In one of the few studies that measured hypnotic ability, Stam, McGrath & Brooke (1984) found that the more highly hypnotizable of 61 patients with temporomandibular joint pain gained relief with both hypnosis and relaxation compared to a control group. There was little pain reduction with any of the treatments for low hypnotizable patients.

Syrjala, Cummings & Donaldson (1992) found that hypnosis was more effective than cognitive-behavioral therapy in reducing pain, but not nausea, emesis, or opioid use, in 67 bone marrow transplant patients. This result is a little surprising in view of the widely held anecdotal reports that hypnosis is an excellent tool for treating nausea and vomiting in several clinical populations, including hyperemesis in early pregnancy, bulimia and treatment-induced emesis in cancer patients (Evans, 1991).

Several studies have shown the value of hypnosis in treating chronic headache. Olness, MacDonald & Uden (1987) found hypnosis was superior to propranolol or placebo in treating 28 children with migraine headaches. Cedercreutz (1976) treated 100 patients with severe migraine headaches using hypnosis. Of the 55% of patients whose migraines decreased over 3 months, most were highly hypnotizable. It is not clear what measure of hypnotic ability was used, nor were there any control groups. Basker, Anderson & Dalton (1976) compared 47 patients with migraine headaches randomly assigned to hypnosis or drug (prochlorperazine). Complete remission over three months occurred in significantly more of the hypnotized patients (43%) compared to the drug group (12%). At least three studies (N = 55, 56, 79) from Holland (van Dyck, Zitman, Linssen & Spinhoven, 1991;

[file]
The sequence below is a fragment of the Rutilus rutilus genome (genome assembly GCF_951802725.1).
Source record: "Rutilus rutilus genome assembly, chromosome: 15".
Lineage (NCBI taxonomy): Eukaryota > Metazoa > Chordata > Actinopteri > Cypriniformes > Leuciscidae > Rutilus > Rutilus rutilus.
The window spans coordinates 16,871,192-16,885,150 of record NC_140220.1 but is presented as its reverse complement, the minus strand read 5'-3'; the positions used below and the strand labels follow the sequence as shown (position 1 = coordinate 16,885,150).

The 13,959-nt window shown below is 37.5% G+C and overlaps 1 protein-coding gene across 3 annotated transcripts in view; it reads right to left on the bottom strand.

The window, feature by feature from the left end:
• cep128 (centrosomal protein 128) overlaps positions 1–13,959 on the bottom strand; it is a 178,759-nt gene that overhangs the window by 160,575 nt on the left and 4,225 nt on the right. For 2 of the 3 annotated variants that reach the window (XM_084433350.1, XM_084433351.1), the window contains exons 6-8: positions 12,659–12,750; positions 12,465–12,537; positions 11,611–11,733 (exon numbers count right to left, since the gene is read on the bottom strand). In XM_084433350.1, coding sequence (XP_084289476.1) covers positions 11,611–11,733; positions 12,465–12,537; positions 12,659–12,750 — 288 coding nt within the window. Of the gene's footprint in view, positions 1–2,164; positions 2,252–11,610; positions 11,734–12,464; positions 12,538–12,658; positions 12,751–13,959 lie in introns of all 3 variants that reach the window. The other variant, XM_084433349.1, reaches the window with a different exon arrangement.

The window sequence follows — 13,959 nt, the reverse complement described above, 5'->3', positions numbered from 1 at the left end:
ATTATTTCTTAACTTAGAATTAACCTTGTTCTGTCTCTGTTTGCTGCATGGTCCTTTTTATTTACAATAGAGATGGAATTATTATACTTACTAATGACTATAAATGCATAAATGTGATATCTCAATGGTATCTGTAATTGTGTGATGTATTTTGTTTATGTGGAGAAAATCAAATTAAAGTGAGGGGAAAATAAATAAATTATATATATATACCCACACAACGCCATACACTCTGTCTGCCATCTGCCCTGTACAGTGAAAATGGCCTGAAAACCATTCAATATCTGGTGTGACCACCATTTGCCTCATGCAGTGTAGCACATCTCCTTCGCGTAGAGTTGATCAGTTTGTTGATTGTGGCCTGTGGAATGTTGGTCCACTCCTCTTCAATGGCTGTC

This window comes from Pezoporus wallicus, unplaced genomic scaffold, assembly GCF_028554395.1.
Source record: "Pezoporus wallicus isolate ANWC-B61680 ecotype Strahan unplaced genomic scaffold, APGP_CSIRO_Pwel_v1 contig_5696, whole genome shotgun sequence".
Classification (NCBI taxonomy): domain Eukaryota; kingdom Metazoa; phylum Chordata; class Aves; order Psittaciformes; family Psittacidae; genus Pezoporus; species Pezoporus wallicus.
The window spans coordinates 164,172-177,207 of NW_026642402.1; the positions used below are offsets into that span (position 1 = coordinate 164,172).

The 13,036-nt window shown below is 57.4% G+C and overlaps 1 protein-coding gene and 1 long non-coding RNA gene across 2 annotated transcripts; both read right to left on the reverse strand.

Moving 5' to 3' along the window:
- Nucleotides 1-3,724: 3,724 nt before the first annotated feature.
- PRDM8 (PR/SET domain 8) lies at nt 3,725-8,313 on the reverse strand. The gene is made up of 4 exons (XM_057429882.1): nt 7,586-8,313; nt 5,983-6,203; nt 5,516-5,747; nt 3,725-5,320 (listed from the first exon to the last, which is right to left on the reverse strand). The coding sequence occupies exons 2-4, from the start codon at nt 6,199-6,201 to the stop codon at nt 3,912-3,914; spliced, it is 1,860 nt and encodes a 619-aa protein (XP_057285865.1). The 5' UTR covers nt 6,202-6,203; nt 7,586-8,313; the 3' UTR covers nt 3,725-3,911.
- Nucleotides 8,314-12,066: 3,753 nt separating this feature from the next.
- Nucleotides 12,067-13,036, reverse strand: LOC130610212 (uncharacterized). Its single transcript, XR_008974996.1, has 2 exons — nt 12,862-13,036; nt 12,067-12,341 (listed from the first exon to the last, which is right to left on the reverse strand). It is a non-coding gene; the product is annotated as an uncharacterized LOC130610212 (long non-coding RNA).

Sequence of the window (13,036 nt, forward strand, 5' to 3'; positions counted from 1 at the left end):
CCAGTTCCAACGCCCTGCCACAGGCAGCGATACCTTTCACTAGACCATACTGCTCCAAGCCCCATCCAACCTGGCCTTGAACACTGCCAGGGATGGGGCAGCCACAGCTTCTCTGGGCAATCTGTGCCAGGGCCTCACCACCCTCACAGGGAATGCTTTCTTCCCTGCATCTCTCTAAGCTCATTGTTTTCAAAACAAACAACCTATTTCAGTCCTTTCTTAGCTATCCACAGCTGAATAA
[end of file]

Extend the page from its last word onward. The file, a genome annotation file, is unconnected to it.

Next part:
Spinhoven, Linssen, van Dyck & Zitman, 1992; Zitman, van Dyck, Spinhoven & Linssen, 1992) have found that hypnosis or self-hypnosis, especially among the more hypnotizable, reduces tension headache pain, at least as well as autogenic training, and better than control groups.

This is not a comprehensive or a critical review of existing studies. No attempt has been made to review studies using hypnosis in the treatment of cancer pain, such as the work of Spiegel (1993). It is intended to show that hypnosis may be one valuable technique to help reduce chronic pain of various origins. These studies use a wide variety of hypnotic techniques, and they do not indicate which hypnotic strategies might be more helpful for specific painful conditions. Most of the studies lack appropriate control groups and have inadequate follow-up data. Several of the studies find no difference in efficacy between hypnosis and other active psychosocial treatment modalities, but some show that hypnosis can be as effective as direct medical interventions (e.g. pain medication). Unfortunately, hypnotic ability is rarely related to outcome, neither in the hypnosis nor the comparison groups. Therefore it is not known if the pain reduction is due to hypnosis or to non-specific effects associated with the use of hypnotic interventions. Nor do these studies come to terms with the difficult issue of how best to measure pain reduction. Most have been forced to rely on subjective pain ratings of unknown reliability. The clinical criterion of successful treatment outcome for chronic pain patients is far more complex than mere pain reduction. Multiple outcome measures need to consider decreased depression and medication and opioid use; improved sleep, social and family relations and quality of life; increase in range of motion and activity level; and return to work (Evans, 1989; 2001).